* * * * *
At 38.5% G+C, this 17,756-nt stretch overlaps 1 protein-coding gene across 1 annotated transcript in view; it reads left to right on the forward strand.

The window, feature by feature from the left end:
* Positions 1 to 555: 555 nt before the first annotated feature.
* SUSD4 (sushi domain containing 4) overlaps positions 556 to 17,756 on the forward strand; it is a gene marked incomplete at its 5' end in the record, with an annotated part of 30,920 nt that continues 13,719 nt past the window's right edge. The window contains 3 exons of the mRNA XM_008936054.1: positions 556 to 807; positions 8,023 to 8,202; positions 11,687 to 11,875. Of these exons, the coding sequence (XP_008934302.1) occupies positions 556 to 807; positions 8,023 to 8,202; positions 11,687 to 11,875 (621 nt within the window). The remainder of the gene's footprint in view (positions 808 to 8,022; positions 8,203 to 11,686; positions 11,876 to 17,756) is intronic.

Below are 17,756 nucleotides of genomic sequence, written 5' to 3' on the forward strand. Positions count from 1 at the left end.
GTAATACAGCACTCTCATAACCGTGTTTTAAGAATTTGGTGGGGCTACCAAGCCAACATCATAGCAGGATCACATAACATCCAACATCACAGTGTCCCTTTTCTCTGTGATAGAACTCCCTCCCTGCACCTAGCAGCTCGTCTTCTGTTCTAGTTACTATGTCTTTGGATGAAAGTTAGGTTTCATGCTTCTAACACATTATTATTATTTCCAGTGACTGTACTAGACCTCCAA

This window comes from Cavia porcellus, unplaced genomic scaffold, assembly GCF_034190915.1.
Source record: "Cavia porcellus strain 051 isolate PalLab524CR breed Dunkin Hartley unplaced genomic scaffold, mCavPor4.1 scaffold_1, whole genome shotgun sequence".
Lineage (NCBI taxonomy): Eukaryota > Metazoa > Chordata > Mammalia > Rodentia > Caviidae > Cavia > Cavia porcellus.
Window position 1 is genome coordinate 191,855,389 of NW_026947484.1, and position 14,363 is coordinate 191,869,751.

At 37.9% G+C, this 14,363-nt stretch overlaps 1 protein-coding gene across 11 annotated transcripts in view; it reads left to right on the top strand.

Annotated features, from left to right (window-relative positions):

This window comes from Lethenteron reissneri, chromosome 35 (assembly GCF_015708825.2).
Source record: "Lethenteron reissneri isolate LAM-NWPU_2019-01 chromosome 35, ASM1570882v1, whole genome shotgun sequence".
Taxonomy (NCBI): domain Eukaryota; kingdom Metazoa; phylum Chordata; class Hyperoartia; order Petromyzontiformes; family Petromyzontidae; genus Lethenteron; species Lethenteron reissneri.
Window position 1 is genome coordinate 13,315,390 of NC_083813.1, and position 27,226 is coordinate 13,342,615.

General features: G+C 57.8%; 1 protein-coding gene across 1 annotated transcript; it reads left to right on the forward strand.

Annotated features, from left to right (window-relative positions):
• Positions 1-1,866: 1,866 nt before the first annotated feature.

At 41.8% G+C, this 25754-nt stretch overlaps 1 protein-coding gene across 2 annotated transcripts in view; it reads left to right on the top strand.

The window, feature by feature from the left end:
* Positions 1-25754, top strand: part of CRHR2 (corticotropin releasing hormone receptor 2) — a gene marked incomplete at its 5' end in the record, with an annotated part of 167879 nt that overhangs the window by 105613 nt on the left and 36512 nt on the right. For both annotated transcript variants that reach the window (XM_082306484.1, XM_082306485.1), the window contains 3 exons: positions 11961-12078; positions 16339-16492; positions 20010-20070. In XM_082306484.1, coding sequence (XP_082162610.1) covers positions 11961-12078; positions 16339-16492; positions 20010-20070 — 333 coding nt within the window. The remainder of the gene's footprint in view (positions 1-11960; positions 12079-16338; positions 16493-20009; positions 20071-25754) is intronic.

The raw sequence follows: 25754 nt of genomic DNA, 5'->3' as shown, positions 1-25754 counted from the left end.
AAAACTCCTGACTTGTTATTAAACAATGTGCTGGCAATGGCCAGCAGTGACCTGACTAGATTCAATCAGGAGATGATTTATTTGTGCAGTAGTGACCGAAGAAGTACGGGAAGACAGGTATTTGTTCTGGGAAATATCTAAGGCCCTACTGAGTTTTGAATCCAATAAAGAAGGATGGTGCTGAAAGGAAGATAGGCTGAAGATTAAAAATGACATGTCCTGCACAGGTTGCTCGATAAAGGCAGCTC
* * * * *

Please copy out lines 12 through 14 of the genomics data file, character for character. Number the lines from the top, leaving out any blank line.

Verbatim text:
Annotated features, from left to right (window-relative positions):

This window comes from Lethenteron reissneri, chromosome 35 (assembly GCF_015708825.2).
Source record: "Lethenteron reissneri isolate LAM-NWPU_2019-01 chromosome 35, ASM1570882v1, whole genome shotgun sequence".